10 Deadly Mistakes in Vehicle Operations - Training - LawOfficer.com

10 Deadly Mistakes in Vehicle Operations

What you need to know to avoid vehicle-related, line-of-duty deaths

Capt. Travis Yates | Wednesday, October 3, 2012

In 1975, Los Angeles Police Detective Pierce R. Brooks listed “Ten Deadly Errors” for law enforcement in his famous book, Officer Down Code 3. It was a violent time for law enforcement and the work of Brooks along with others played a huge role in providing a safer environment in regards to violent attacks today. While law enforcement deaths are down significantly from 1975, the profession continues to be plagued with an enemy that is equally as tragic as violence. Roadway-related deaths have been the leading on-duty law-enforcement killer since 1997 and it is time we add a new list of 10 errors in the minds of today’s warriors.
  1. Speed Kills: Excessive speed is a tremendous risk and, unfortunately, a week rarely goes by where we don’t experience an LODD involving an officer at high speed in a single vehicle crash. As a profession, we must weigh the risks and the benefits if the decision to drive in excess of the speed limit is determined. 
  1. Failure to Wear Seatbelt: Half of the LODDs behind the wheel involve an officer failing to wear this basic piece of safety equipment. It’s the ultimate tragedy and one our profession must change.
  1. Failure to Clear Intersections: One of the most common, yet dangerous, aspects of driving is proceeding through intersections. The failure to clear each lane, whether in normal driving or emergency response, can be devastating. Don’t let your lights and siren give you a false sense of security that can get you killed.
  1. Multitasking: Our profession has taken pride in our cars becoming our offices and with that, the distractions are many. There’s a time and place for technology, but any additional duties behind the wheel besides driving should be done with extreme caution.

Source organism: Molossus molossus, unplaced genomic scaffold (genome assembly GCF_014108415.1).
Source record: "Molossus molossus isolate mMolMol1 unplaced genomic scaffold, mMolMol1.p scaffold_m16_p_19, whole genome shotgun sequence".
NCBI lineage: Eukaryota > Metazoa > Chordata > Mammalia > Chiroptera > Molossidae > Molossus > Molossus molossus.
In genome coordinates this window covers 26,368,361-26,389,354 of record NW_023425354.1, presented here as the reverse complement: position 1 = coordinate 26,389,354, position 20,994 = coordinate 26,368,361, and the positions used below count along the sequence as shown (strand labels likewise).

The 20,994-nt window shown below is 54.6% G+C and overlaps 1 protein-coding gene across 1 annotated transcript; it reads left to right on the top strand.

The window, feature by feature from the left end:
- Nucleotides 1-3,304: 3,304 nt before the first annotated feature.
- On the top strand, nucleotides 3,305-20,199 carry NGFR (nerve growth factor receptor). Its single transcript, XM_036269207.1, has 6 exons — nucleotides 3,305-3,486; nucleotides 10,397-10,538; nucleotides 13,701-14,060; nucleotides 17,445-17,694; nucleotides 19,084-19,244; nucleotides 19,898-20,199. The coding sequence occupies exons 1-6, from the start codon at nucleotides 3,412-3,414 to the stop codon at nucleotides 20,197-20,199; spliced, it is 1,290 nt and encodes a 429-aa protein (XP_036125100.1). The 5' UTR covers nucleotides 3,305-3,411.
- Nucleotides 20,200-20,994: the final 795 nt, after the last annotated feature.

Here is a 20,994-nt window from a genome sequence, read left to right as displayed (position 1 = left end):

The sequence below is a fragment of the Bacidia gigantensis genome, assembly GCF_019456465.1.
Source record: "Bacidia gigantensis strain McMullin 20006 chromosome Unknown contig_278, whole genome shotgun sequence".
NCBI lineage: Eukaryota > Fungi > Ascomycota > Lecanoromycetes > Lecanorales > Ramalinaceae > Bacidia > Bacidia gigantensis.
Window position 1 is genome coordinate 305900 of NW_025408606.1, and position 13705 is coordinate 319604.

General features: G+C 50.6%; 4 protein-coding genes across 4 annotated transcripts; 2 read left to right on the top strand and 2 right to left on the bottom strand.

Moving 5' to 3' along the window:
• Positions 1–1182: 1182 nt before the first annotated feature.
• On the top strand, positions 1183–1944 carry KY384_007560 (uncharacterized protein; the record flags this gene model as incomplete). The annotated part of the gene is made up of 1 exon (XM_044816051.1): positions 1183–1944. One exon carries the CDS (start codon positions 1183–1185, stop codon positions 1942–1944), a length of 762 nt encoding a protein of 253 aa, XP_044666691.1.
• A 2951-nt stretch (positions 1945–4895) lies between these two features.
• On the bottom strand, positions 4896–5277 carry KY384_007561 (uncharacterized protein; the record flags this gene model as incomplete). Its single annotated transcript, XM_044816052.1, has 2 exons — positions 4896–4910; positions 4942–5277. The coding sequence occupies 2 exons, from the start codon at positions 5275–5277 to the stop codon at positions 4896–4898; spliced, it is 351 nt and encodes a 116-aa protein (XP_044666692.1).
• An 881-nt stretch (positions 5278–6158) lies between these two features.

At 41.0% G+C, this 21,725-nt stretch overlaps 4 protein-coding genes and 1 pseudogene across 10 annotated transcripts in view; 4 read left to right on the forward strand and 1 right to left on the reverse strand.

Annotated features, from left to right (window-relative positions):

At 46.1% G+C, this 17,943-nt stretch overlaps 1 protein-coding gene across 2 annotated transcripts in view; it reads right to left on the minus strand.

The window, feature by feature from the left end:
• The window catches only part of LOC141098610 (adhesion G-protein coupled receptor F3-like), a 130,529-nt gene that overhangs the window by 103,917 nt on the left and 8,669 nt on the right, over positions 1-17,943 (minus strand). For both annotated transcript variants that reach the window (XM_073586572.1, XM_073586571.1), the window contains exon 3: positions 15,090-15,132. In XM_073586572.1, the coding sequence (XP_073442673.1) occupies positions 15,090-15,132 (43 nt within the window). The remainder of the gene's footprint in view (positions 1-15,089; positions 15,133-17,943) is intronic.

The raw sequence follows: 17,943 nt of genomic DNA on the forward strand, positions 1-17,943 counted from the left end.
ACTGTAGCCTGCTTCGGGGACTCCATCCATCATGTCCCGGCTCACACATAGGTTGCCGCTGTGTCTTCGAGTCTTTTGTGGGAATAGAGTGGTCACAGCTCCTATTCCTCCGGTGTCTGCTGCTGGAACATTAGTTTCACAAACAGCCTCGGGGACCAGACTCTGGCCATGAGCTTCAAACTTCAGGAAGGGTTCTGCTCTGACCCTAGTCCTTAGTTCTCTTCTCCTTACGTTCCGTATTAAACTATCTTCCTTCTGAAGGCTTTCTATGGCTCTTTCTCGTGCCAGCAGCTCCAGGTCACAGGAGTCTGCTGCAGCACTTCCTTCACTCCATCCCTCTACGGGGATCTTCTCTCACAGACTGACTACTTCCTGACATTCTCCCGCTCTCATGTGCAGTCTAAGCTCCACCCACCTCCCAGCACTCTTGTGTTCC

1. Tunnel Vision: When the lights and siren go on, we often experience tunnel vision, and combined with driving, this can be deadly. When you hear your siren, don’t trust your peripheral vision. Make a point of turning your head to look for hazards and other traffic.
  1. Failure to Wear a Reflective Vest: The simple act of putting on a reflective vest while on the roadway will save lives. There’s a time when the most important aspect of safety is being seen and the reflective vest makes that happen.
  1. Improper Tire Maintenance: The only piece of vehicle equipment between you and the road is the most important. A tire with cuts, poor tread or that’s underinflated or overinflated can be deadly.
  1. Improper Use of Tire Deflation Devices: The tool consists of a rope and sharp objects. Combined with high-speed vehicles, these devices have contributed to more than two LE deaths. If these devices can’t be deployed with the officer away from the roadway while using cover or concealment, then they shouldn’t be used.
  1. Fatigue: We may never know the extent that fatigue plays in roadway tragedy, but evidence suggests that fatigue continues to be a factor in our safety both on the road and off.
  1. Overconfidence: We must recognize the role that overconfidence plays in traffic crashes. It’s every bit as dangerous as complacency and we must recognize the dangers posed by vehicle operations.

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Capt. Travis Yates

Capt. Travis Yates is the 2008 Law Officer Trainer of the Year and is a captain with the Tulsa (Okla.) Police Department. He has been involved in police driver training since 1996. His website, www.policedriving.com, is dedicated to EVOC.


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